Uncertainty in the Lt measurements can lead to uncertainty in the calculation of ε(748/769,869), which in turn can lead to selection of incorrect bounding aerosol models. We demonstrate this effect by performing a sensitivity test in which we add noise (±2%) to the Lt(748) values for the 15 MODIS and SeaWiFS images in Table 3. Vicarious gain coefficients that are applied to the MODIS Lt values during calibration are in the range of 1–3%, with the current gain applied to Lt(748) equaling 0.9855 . Also, 2% noise seems to bind observed variability in image climatology and AERONET-OC data . In most cases, increasing or decreasing Lt(748) by 2% or less impacts ε calculation and model selection.
Just a one percent change in Lt(748) is usually enough to alter the bounding aerosol model index by one for each image (Table 3). A two percent change in Lt(748) sometimes alters the index by two. Even if the bounding models do not change, a change in ε(748/769,869) impacts nLw retrievals since ε(748/769,869) is used to interpolate the radiances between the bounding aerosol models. This can have a significant impact, especially in the middle size fractions, where large radiance differences are observed, even for consecutive model index numbers (see Figure 2).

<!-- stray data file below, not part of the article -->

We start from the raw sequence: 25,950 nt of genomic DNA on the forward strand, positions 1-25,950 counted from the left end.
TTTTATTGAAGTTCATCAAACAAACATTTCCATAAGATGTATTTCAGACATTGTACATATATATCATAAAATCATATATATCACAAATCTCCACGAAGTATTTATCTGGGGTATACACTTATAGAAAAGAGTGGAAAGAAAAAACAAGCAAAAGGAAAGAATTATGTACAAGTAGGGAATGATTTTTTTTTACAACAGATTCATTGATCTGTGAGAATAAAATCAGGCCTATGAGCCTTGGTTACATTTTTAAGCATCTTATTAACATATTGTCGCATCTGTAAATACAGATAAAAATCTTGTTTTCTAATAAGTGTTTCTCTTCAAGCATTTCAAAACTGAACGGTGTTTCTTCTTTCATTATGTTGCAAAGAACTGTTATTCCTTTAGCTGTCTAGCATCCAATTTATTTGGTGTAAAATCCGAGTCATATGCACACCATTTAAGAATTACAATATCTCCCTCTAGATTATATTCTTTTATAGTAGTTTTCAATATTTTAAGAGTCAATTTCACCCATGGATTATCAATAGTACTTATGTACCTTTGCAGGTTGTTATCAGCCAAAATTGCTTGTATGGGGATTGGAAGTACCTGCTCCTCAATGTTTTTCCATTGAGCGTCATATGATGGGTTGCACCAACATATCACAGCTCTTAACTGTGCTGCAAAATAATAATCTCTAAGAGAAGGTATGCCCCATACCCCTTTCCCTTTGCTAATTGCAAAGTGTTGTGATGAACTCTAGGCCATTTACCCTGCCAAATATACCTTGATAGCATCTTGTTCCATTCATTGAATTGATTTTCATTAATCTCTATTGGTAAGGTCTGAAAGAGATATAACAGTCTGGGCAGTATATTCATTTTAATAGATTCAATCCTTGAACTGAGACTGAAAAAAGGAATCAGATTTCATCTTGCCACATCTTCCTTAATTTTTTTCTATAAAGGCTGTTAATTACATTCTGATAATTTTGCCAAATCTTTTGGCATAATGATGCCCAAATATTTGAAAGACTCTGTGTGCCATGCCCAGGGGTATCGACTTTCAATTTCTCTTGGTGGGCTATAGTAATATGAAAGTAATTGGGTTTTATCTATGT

The impact of a ±2% change in Lt(748) for MODIS and Lt(765) for SeaWiFS on the nLw radiance retrievals at the Venice AERONET-OC site in 2010 is shown in Figures 13 and 14 for two visible wavelengths, along with the corresponding AERONET-OC nLw measurements (similar patterns were observed for the other visible wavelengths). These figures show the temporal variability in the AERONET-OC-measured values and the satellite-derived values over a one-year period, and demonstrate the magnitude of change in the satellite nLw values that would result from a ±2% change in the TOA satellite radiance measurements at a single NIR wavelength (such as that due to sensor calibration drift). Note that in most cases, the original, automatically derived satellite nLw is quite different from the AERONET-OC measurement and often fall outside of the ±2% noise envelope.
Also note that the AERONET-OC nLw values differ slightly between the MODIS and SeaWiFS figures because the AERONET-OC nLw values selected were those closest in time for each sensor. By varying Lt(748) in MODIS and Lt(769) in SeaWiFS, we are able to get a better understanding of just how much a one or two percent uncertainty in the NIR Lt measurements can affect the nLw retrievals at the visible wavelengths.